Articles Posted in Mediation

I heard someone suggest that when thinking about New Year’s Resolutions you should think about what you can do that will have an impact in 200-400 years.  And that got me thinking about the work I do and how much of an impact it can have on families.

Personally, I want my work to live on through successive generations of families who communicate well and have healthy relationships with others.

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When it comes to choosing an alternative to divorcing in court, both divorce mediation and collaborative divorce have their own unique advantages.

Divorce Mediation

Divorce mediation is a private and confidential method of non-adversarial divorce in which the participants advocate for their own needs and concerns without a lawyer present in the room. The mediator will help the parties reach a consensus through a series of 3-way meetings. Although the negotiations are taking place between the spouses, it is highly recommended that each party has a consulting attorney during the process. The mediator is able to provide the couple with legal information, but a consulting attorney can provide a party with individual legal advice. Additionally, the parties may wish to consult other professionals such as appraisers, financial professionals, accountants, and divorce coaches.

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Mediation is a great process for maintaining limited involvement with attorneys, but they shouldn’t be shut out completely.

Recently I’ve spoken to a number of potential clients who are about to enter into the divorce process and want to use mediation. These clients come from different backgrounds and have different preconceived notions about mediation, but they all share the desire for an attorney-free divorce. And that is when I have the unenviable task of breaking the news to them: even in mediation, you need an attorney.

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This fall, I attended a meeting of the International Academy of Collaborative Professionals, where one of the keynote speakers was Donna Hicks, PhD. Throughout Donna’s academic and professional career she has written books about the power of dignity and, specifically, its importance in negotiations of all kinds. Her past clients have included the United States Navy, several large healthcare systems and corporations, and various governments around the world.

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One of the weaknesses of litigated divorce is that it encourages rigid thinking that stands in the way of compromise.

Choosing your battles wisely is an important strategy in all areas of life, including if you are in the process of divorce. Unfortunately, traditional divorce attorneys often neglect to give their clients this advice, encouraging them to fight for everything they say they want, regardless of how impractical, impossible or destructive it may be.  And when the other spouse inevitably takes opposite positions on those same issues, there’s nowhere to go but to the courthouse where both parties will be subjected to the slow-moving and very public litigation process.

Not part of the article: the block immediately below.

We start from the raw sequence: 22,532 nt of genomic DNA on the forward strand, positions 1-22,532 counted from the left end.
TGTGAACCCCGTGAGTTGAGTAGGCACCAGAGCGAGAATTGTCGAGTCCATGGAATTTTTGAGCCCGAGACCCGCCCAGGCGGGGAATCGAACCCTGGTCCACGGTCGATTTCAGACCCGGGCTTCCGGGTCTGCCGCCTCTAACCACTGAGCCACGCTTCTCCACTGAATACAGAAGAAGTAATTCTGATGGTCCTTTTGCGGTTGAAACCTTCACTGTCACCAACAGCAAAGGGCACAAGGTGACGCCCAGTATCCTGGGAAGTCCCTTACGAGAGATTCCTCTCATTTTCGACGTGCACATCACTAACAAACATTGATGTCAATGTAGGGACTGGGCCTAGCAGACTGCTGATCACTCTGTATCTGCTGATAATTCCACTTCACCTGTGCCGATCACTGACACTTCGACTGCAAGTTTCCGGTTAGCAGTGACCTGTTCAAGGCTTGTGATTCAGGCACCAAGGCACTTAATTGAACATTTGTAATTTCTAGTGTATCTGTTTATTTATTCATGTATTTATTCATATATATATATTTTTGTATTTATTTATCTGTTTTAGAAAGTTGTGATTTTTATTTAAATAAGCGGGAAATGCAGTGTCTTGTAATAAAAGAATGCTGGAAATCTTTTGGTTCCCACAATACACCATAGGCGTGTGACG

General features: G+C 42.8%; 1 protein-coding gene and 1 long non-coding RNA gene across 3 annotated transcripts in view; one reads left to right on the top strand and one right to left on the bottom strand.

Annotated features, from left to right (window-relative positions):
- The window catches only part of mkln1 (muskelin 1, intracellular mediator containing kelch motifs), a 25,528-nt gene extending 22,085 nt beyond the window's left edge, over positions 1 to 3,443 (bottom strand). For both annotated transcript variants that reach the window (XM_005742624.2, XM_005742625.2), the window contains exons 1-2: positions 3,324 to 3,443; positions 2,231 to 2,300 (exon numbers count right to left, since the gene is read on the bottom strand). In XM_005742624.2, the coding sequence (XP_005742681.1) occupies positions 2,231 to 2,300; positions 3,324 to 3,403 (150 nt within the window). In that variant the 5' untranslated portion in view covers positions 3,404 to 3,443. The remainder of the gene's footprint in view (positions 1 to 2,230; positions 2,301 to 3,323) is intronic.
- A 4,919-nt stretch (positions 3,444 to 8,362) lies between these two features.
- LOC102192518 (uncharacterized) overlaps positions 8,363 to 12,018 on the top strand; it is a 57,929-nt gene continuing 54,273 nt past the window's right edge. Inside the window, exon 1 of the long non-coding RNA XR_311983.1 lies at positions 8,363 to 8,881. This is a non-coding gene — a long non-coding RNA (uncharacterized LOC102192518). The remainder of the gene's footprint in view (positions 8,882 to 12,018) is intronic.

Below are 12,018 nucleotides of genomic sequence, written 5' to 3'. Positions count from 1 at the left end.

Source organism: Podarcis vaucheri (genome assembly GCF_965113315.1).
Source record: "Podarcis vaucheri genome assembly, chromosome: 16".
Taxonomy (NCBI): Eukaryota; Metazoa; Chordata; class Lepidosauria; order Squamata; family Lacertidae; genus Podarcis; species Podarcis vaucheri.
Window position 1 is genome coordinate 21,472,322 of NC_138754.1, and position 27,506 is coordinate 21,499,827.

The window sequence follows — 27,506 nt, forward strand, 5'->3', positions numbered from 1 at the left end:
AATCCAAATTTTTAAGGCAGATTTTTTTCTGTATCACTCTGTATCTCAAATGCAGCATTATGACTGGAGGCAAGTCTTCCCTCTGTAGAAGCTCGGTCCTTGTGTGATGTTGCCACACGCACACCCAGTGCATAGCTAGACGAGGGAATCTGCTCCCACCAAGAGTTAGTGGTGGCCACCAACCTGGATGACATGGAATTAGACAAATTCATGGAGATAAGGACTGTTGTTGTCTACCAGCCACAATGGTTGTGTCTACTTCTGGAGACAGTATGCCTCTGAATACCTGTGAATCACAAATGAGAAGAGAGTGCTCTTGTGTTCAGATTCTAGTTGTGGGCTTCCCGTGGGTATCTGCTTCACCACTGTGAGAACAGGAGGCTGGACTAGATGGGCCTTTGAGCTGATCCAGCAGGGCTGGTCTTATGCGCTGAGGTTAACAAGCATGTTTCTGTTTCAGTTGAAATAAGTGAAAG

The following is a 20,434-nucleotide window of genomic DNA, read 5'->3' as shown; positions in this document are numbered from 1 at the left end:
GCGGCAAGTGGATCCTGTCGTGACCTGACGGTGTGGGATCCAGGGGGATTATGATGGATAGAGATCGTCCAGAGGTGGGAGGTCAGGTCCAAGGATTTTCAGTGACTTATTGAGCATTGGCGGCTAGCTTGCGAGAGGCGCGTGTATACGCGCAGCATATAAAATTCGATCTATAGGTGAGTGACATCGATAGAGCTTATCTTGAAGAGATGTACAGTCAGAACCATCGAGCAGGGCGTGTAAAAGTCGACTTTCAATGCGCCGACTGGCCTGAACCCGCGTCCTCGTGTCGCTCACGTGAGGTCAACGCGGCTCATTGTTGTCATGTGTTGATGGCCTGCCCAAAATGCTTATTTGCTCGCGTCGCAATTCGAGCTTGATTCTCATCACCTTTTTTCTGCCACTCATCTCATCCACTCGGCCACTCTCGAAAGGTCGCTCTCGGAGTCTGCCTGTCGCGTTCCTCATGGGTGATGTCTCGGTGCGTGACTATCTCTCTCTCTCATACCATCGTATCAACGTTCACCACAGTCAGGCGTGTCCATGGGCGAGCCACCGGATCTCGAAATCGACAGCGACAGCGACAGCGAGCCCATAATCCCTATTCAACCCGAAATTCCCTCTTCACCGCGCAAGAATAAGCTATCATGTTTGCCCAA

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People going through divorce often feel angry, confused, and alone.

They turn to their friends and family when they are contemplating divorce, in the middle of a divorce and all throughout the process.  In fact, I often get calls from family members or friends inquiring about the legal services that I can provide to their loved one.

Supportive friends or family members instinctively seek to protect a person they  love by saying negative things about his or her spouse.

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What looks like just another celebrity breakup might actually be instructive for any divorcing couple.

Ben Affleck and Jennifer Garner are going the way of Gwyneth Paltrow and Chris Martin in choosing a non-adversarial way to divorce while living in the public eye.

During her divorce, Paltrow made headlines for describing the process as “conscious uncoupling.” Many attorneys, including myself, appreciated the spotlight she had shone on non-adversarial divorce.

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A high-net-worth couple going through a divorce can benefit greatly by staying out of court.

Couples with considerable assets (which I will define here as more than $5 million) are often lead to believe that their divorce will be a “no holds barred,” brutal, lengthy process with astronomical legal bills and complicated offers and counter-offers. Because of this belief, many high-net-worth couples assume that mediation or the collaborative law process will not work for them.